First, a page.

I was one of “those” debate kids in high school whose weekends were spent at debate tournaments — and yes, I carried a ridiculous briefcase, spoke too fast, and owned a dress suit. In other words, I was livin’ the life.
So you can perhaps imagine my interest at a recent Radiolab episode that not only featured the story of a debate team, but of a debater who got his start in Kansas City, where I happen to live. This debate team performed a very unlikely act: in the final round of the national tournament, these underdogs reversed the customs of debate, and in so doing redefined what it means to engage not just in debate, but in persuasive discourse about their own and others’ identities.
While I’ll leave it to you to listen to the details of this fascinating story, the gist is that this team, comprised of two queer black debaters (who were attending a small, comparatively underresourced Kansas university), appeared to forego fulfilling one of the most basic rules of debate — topicality — which very simply means that a team has to speak about the right topic in order to have a chance at winning. Common practice dictates that debaters go back and forth over a pre-selected policy proposition (one debating for it, and the other against it, etc.). Yet this team questioned the very premise they were asked to debate by noting that the conditions under which they were participating were actually prone to determine the outcome. More specifically, they chose to draw attention to the racism that created the power structures of college debate tournaments — which are dominated by white participants funded by wealthy schools whose exemplary support made their success more likely — rather than debate about the topic that they considered merely epiphenomenal to that structure.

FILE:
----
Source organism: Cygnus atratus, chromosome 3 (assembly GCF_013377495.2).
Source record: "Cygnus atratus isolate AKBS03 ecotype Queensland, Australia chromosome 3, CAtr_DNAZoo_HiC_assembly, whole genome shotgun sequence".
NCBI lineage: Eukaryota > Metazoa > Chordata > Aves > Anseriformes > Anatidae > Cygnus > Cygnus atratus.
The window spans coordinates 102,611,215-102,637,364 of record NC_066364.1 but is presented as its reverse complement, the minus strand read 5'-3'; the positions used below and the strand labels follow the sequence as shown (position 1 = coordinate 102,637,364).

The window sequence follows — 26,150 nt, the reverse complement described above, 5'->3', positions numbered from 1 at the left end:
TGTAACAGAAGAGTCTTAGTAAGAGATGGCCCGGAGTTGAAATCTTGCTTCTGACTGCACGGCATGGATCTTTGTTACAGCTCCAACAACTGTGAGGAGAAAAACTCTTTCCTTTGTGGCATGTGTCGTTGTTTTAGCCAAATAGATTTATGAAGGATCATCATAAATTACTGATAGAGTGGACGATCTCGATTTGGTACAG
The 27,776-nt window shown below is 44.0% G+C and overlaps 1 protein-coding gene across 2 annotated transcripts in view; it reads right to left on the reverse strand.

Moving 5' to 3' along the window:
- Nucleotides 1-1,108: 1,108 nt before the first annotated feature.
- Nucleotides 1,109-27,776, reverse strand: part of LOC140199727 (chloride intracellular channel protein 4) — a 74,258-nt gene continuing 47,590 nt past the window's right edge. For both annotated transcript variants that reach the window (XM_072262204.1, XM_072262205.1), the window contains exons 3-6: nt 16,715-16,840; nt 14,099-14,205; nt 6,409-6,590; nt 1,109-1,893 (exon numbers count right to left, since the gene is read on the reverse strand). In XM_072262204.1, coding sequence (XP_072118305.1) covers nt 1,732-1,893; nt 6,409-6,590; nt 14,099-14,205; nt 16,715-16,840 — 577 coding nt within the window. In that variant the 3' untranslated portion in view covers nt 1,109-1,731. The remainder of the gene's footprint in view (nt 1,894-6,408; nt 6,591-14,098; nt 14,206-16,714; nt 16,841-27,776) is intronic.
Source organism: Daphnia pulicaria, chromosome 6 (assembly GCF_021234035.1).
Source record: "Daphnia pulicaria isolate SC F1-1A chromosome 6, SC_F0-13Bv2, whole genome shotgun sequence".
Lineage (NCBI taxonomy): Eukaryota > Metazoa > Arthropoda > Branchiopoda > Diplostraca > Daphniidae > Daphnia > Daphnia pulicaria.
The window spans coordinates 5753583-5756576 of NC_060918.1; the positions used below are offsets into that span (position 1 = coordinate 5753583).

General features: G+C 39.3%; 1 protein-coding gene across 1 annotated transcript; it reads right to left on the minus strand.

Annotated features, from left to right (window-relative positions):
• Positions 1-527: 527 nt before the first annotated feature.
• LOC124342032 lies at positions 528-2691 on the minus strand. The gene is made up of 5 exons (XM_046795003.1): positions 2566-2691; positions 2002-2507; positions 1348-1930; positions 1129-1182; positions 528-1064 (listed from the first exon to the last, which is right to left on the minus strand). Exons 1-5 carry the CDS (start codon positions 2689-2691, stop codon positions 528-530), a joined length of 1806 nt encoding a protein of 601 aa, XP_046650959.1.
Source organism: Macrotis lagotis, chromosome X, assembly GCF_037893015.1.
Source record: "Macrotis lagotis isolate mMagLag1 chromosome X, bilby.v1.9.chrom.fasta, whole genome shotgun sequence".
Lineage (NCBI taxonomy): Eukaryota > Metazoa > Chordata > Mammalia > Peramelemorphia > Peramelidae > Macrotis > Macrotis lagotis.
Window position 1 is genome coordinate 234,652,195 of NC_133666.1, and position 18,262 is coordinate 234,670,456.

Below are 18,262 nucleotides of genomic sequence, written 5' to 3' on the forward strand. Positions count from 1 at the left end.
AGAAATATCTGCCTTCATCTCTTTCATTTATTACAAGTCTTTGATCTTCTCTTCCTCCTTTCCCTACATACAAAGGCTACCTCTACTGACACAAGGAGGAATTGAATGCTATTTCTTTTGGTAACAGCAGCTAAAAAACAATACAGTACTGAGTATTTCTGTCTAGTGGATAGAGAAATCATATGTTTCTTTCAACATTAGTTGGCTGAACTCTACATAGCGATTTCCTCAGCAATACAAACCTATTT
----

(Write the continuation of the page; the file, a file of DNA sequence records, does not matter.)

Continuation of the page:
Whether this was an appropriate move is a topic of much controversy in the debate world, as Radiolab does a good job of highlighting. Regardless of how one feels about this strategy, though, I think it’s a marvelous example of interrogating this thing that we often call “the system.”
When I ask students why humans behave in a particular way, I not infrequently hear something about “the system” all but predetermining our responses to certain social situations. It’s the same reason why students tell me that they go to college to get degrees in things they may not much like, but which will make them some money: it’s the system, and they have little choice but to play along.
I am intrigued by this response because, like many people, college students are notoriously prone to see themselves as perfectly free, powerful agents, so acknowledging that there is a system at all amounts to a recognition that there are social forces that may determine the range of choices we have, or if such options are even on our mental radars.
I suspect that the discomfort experienced by many at the tactics used by this debate team was rooted in the sense that the duo acted in such an unpredictable way so as to derail the entire debate enterprise. But perhaps a more fundamental phenomenon was the discomfort at seeing the system at work, exposed. Complicity, after all, is unsettling, and particularly when virtually all of our cultural entanglements all but guarantee our involvement in such naturalized systems.
photo credit: theithican.org